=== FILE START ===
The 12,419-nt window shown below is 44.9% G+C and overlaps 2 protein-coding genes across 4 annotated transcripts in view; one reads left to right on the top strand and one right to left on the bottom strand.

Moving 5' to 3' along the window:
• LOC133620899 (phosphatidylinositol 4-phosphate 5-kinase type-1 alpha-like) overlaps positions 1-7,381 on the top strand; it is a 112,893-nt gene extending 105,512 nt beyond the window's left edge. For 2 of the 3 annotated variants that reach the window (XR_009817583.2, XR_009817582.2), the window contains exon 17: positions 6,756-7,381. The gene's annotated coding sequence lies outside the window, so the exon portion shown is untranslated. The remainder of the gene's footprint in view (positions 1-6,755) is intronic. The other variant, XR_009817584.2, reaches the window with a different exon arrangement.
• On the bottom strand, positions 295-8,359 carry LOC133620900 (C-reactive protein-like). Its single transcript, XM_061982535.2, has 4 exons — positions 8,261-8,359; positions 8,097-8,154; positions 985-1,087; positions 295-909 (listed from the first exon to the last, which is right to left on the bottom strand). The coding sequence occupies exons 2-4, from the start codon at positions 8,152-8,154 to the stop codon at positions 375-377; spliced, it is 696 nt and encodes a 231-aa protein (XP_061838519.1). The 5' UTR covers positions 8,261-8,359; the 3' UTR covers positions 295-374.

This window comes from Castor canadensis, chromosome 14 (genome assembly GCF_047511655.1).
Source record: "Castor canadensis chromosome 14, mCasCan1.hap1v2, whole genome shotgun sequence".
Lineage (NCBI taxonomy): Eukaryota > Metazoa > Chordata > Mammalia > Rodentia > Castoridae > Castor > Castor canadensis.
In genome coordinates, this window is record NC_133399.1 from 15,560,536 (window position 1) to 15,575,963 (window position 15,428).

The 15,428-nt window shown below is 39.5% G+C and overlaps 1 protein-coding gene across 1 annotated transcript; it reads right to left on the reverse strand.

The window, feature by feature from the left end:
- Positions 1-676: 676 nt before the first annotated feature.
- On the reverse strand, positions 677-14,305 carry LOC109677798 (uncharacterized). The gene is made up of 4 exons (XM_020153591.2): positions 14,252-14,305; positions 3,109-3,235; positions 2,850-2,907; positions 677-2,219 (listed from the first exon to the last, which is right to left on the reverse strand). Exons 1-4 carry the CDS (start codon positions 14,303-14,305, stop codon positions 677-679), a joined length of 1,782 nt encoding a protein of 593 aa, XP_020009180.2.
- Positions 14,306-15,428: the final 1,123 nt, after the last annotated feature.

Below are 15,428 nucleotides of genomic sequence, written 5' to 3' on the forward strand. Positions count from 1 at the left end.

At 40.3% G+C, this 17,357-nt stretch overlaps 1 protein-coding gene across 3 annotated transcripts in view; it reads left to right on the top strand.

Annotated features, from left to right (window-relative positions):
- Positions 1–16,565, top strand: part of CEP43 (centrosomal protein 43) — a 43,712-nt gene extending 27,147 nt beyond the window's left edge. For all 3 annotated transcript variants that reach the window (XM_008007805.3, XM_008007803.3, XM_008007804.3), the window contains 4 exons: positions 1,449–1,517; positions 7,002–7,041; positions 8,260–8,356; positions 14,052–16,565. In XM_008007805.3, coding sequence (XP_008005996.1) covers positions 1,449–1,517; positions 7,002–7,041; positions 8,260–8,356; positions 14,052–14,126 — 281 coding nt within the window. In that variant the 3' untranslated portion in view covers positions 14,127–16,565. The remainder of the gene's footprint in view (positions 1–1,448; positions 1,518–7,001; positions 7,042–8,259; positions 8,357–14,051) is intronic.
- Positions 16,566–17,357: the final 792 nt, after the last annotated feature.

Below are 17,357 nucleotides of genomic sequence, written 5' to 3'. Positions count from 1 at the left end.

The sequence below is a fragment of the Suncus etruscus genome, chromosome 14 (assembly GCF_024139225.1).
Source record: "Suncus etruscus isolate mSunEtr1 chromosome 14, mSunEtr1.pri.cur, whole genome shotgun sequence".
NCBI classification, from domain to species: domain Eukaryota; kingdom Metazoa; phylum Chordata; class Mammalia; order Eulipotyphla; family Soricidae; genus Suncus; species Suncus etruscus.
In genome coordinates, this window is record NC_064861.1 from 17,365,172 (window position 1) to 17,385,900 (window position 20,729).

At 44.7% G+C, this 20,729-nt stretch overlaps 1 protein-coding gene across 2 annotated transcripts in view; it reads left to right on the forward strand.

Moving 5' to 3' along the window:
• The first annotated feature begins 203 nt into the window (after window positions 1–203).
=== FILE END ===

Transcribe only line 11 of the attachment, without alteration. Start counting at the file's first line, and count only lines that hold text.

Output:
- Positions 1-676: 676 nt before the first annotated feature.